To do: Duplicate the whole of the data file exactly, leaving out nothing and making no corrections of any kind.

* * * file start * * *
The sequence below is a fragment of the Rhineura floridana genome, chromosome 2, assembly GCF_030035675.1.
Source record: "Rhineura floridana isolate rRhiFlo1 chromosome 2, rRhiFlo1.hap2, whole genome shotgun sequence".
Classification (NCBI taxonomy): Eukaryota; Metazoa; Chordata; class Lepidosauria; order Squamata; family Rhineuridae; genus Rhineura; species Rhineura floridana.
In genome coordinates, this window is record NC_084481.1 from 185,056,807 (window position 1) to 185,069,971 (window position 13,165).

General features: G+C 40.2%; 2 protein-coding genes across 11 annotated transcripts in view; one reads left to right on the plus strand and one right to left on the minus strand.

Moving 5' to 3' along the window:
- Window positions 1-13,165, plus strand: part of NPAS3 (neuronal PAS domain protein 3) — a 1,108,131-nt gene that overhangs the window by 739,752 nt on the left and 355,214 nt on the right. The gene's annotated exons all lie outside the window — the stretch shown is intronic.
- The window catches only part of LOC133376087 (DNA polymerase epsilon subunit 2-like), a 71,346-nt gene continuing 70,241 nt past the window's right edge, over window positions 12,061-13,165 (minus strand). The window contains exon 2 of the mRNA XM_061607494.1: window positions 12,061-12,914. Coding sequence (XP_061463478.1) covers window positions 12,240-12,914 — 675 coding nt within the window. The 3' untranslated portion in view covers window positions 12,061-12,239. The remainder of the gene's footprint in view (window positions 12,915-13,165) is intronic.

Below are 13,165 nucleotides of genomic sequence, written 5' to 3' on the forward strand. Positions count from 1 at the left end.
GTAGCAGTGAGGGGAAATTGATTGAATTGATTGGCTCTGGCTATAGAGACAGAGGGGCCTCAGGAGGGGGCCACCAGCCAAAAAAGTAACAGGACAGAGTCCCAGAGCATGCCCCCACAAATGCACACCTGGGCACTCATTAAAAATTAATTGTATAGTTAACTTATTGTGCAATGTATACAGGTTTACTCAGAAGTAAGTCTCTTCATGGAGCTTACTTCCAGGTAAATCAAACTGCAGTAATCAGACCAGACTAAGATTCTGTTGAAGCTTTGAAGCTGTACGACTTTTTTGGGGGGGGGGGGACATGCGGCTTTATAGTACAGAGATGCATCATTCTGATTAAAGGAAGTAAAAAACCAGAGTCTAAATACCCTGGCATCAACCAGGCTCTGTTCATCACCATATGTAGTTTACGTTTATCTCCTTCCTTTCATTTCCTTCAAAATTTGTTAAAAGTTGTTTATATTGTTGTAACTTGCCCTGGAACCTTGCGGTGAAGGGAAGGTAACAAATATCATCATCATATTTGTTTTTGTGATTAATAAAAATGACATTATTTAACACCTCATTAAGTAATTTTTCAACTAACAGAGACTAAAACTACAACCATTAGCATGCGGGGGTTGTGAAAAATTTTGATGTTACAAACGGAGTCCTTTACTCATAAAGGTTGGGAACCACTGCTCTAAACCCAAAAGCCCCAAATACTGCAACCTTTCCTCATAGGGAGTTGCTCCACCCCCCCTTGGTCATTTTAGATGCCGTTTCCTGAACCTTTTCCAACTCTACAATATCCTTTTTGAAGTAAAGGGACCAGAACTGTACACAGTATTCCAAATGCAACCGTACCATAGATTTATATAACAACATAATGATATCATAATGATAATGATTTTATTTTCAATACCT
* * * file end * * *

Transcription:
The sequence below is a fragment of the Rhineura floridana genome, chromosome 2, assembly GCF_030035675.1.
Source record: "Rhineura floridana isolate rRhiFlo1 chromosome 2, rRhiFlo1.hap2, whole genome shotgun sequence".
Classification (NCBI taxonomy): Eukaryota; Metazoa; Chordata; class Lepidosauria; order Squamata; family Rhineuridae; genus Rhineura; species Rhineura floridana.
In genome coordinates, this window is record NC_084481.1 from 185,056,807 (window position 1) to 185,069,971 (window position 13,165).

General features: G+C 40.2%; 2 protein-coding genes across 11 annotated transcripts in view; one reads left to right on the plus strand and one right to left on the minus strand.

Moving 5' to 3' along the window:
- Window positions 1-13,165, plus strand: part of NPAS3 (neuronal PAS domain protein 3) — a 1,108,131-nt gene that overhangs the window by 739,752 nt on the left and 355,214 nt on the right. The gene's annotated exons all lie outside the window — the stretch shown is intronic.
- The window catches only part of LOC133376087 (DNA polymerase epsilon subunit 2-like), a 71,346-nt gene continuing 70,241 nt past the window's right edge, over window positions 12,061-13,165 (minus strand). The window contains exon 2 of the mRNA XM_061607494.1: window positions 12,061-12,914. Coding sequence (XP_061463478.1) covers window positions 12,240-12,914 — 675 coding nt within the window. The 3' untranslated portion in view covers window positions 12,061-12,239. The remainder of the gene's footprint in view (window positions 12,915-13,165) is intronic.

Below are 13,165 nucleotides of genomic sequence, written 5' to 3' on the forward strand. Positions count from 1 at the left end.
GTAGCAGTGAGGGGAAATTGATTGAATTGATTGGCTCTGGCTATAGAGACAGAGGGGCCTCAGGAGGGGGCCACCAGCCAAAAAAGTAACAGGACAGAGTCCCAGAGCATGCCCCCACAAATGCACACCTGGGCACTCATTAAAAATTAATTGTATAGTTAACTTATTGTGCAATGTATACAGGTTTACTCAGAAGTAAGTCTCTTCATGGAGCTTACTTCCAGGTAAATCAAACTGCAGTAATCAGACCAGACTAAGATTCTGTTGAAGCTTTGAAGCTGTACGACTTTTTTGGGGGGGGGGGGACATGCGGCTTTATAGTACAGAGATGCATCATTCTGATTAAAGGAAGTAAAAAACCAGAGTCTAAATACCCTGGCATCAACCAGGCTCTGTTCATCACCATATGTAGTTTACGTTTATCTCCTTCCTTTCATTTCCTTCAAAATTTGTTAAAAGTTGTTTATATTGTTGTAACTTGCCCTGGAACCTTGCGGTGAAGGGAAGGTAACAAATATCATCATCATATTTGTTTTTGTGATTAATAAAAATGACATTATTTAACACCTCATTAAGTAATTTTTCAACTAACAGAGACTAAAACTACAACCATTAGCATGCGGGGGTTGTGAAAAATTTTGATGTTACAAACGGAGTCCTTTACTCATAAAGGTTGGGAACCACTGCTCTAAACCCAAAAGCCCCAAATACTGCAACCTTTCCTCATAGGGAGTTGCTCCACCCCCCCTTGGTCATTTTAGATGCCGTTTCCTGAACCTTTTCCAACTCTACAATATCCTTTTTGAAGTAAAGGGACCAGAACTGTACACAGTATTCCAAATGCAACCGTACCATAGATTTATATAACAACATAATGATATCATAATGATAATGATTTTATTTTCAATACCT